[5] The Constitution of the Reformed Presbyterian Church of North America (Pittsburgh, PA: Crown & Covenant, 2010), A-73, A-101, . Note the rejection of most of WCF 23.3, and all of WCF 31.2. This is surprising because these paragraphs were never understood in any Erastian sense since the adoption of the WCF by the Church of Scotland in 1647.
[6] Brian Faris, “The Original RP Blog,” Gentle Reformation (blog), March 8, 2011,

photo credit:

© TrueSteelite / Wikimedia Commons (CC BY -SA 3.0) (license)
Retrieved January 6, 2015 from
Picture edited to accommodate text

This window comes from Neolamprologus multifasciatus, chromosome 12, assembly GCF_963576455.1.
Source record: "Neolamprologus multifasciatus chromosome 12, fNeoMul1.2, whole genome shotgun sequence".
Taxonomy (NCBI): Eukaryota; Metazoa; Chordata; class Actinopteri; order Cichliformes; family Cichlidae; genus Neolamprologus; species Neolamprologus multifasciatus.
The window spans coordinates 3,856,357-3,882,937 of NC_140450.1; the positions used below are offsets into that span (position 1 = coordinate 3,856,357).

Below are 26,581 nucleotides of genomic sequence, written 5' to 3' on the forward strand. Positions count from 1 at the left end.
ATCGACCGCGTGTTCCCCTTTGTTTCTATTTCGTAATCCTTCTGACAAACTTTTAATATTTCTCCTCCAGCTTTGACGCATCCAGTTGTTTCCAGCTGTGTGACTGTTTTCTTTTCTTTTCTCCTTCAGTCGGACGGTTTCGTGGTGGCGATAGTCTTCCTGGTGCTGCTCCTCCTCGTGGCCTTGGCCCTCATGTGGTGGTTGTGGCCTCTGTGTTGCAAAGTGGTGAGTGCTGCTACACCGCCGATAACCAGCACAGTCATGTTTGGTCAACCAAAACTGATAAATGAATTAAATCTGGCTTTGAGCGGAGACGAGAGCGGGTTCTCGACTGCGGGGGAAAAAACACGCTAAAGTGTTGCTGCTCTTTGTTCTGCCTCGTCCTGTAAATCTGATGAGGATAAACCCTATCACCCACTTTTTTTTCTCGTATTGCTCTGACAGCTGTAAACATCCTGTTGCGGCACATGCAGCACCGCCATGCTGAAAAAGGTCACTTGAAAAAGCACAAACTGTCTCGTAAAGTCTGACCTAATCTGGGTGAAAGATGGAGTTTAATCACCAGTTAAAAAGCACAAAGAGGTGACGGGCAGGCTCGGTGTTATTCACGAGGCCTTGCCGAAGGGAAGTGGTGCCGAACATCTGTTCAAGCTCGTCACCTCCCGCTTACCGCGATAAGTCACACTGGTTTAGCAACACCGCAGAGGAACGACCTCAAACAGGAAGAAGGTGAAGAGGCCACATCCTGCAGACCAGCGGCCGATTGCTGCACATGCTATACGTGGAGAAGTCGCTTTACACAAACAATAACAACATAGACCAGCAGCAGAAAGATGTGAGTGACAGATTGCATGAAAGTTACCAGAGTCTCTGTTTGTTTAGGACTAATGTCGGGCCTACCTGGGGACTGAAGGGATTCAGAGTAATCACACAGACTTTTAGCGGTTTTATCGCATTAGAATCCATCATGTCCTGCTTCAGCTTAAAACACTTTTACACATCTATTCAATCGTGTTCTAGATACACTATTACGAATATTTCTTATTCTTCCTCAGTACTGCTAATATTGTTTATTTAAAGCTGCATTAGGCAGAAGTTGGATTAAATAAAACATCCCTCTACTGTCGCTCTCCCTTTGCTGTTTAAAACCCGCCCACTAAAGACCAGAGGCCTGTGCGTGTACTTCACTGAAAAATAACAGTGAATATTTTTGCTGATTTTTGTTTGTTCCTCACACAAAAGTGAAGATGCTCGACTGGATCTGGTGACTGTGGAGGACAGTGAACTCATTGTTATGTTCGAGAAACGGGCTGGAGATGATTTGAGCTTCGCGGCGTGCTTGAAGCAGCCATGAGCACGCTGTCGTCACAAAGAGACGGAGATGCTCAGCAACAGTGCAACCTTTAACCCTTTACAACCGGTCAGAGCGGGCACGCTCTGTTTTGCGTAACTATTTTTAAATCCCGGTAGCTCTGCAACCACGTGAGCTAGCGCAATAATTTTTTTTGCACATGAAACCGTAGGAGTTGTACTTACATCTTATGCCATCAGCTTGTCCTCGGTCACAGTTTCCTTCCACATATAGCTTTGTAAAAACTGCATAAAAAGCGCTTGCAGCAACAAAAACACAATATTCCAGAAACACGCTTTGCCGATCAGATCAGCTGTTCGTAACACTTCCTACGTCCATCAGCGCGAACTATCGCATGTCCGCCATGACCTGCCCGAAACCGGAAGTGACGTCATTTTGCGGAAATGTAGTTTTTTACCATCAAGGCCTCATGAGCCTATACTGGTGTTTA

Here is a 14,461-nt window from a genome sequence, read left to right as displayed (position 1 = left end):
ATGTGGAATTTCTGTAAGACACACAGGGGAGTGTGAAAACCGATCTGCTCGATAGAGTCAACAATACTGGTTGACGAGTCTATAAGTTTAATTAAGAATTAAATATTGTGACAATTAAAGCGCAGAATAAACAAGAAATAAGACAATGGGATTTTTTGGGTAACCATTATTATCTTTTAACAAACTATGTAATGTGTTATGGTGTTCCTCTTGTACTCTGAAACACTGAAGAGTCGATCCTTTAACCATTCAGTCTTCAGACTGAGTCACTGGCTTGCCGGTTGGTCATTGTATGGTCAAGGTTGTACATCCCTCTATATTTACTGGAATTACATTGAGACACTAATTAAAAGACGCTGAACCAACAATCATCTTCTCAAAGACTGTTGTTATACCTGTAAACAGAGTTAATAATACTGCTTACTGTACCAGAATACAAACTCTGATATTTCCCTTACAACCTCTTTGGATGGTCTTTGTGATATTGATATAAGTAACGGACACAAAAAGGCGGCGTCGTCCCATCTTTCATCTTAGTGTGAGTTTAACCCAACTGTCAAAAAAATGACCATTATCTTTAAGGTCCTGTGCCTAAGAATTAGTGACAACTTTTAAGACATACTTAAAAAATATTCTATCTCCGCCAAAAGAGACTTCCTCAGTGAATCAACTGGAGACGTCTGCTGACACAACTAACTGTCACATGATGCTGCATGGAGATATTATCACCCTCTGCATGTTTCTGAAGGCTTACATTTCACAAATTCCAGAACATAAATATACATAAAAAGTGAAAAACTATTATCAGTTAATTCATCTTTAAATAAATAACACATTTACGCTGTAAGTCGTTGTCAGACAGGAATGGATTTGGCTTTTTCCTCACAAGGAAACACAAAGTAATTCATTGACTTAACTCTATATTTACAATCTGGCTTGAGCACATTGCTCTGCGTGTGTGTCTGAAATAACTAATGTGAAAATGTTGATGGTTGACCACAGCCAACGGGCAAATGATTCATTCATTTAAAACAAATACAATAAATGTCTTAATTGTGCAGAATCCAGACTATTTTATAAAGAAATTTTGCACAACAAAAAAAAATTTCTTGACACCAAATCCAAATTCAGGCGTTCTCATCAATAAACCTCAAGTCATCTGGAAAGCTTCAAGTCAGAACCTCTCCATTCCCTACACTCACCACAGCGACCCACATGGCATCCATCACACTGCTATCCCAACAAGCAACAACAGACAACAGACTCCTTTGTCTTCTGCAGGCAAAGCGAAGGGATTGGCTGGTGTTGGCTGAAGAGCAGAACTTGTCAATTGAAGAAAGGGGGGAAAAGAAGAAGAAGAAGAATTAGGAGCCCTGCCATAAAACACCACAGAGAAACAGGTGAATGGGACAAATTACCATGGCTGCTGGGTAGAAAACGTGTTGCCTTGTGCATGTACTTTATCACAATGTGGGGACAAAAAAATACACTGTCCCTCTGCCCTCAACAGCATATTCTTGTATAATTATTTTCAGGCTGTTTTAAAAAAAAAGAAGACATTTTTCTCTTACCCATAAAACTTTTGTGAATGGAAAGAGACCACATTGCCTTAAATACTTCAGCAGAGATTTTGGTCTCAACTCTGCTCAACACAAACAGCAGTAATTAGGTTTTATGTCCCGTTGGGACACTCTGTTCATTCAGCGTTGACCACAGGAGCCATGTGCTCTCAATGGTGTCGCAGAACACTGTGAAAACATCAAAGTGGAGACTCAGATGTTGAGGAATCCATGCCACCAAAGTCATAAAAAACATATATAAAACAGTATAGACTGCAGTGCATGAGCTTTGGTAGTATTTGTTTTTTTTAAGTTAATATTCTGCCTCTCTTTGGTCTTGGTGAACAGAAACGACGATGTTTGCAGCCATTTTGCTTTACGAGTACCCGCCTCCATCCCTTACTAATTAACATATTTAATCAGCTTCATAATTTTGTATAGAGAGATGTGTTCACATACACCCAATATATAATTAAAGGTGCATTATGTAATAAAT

MayanPresbiteriano said...

You wrote:

"The American revisions of 1788 were regarded as egregious mutilations."

I agree with this statement of yours, but could you find support that they thought so? I think it would be very helpful to all readers and more of an impact to read their thoughts on it instead of your assessment of their thoughts.

Steve C. Halbrook said...

Hi Edgar,
From Vindiciae Legis:
"It looks like Edgar may only have read the introductory article. The actual download has four footnotes on p. 7 supporting the statement in question. Perhaps I should have included these with the introductory article as well."

MayanPresbiteriano said...

Quite right I had only read the Introductory article. Thank you for the further clarification and letting me know about the actual quotes.